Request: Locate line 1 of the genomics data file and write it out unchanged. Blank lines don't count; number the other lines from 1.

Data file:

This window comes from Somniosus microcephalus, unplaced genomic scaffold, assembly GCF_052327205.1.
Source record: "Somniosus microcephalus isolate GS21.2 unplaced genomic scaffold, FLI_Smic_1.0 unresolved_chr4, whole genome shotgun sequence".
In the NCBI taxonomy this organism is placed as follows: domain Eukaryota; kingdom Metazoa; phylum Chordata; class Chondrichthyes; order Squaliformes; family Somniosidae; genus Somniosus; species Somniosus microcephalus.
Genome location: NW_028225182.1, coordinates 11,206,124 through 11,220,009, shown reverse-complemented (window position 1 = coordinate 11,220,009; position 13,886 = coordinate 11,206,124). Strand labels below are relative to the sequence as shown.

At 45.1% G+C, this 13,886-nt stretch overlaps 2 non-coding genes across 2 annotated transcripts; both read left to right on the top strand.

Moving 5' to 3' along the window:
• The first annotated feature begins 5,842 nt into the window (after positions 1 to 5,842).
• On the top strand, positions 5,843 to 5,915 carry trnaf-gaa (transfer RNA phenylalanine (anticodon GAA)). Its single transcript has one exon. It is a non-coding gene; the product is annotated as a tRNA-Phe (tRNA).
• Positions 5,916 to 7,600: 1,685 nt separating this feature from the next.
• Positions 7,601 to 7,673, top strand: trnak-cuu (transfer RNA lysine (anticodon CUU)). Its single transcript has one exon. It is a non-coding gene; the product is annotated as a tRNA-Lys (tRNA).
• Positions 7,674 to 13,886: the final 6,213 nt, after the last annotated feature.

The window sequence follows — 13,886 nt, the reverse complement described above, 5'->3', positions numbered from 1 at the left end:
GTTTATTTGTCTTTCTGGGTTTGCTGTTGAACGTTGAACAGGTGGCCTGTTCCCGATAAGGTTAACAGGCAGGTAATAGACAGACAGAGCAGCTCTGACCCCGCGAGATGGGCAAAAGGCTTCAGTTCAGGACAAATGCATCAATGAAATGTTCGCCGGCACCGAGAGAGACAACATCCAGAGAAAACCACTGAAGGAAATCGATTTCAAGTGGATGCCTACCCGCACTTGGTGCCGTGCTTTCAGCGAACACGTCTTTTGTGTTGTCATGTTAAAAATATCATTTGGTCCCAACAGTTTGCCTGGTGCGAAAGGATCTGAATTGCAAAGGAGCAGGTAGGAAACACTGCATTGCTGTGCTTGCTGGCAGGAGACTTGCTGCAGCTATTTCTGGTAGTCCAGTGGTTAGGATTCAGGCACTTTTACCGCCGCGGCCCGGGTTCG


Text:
This window comes from Somniosus microcephalus, unplaced genomic scaffold, assembly GCF_052327205.1.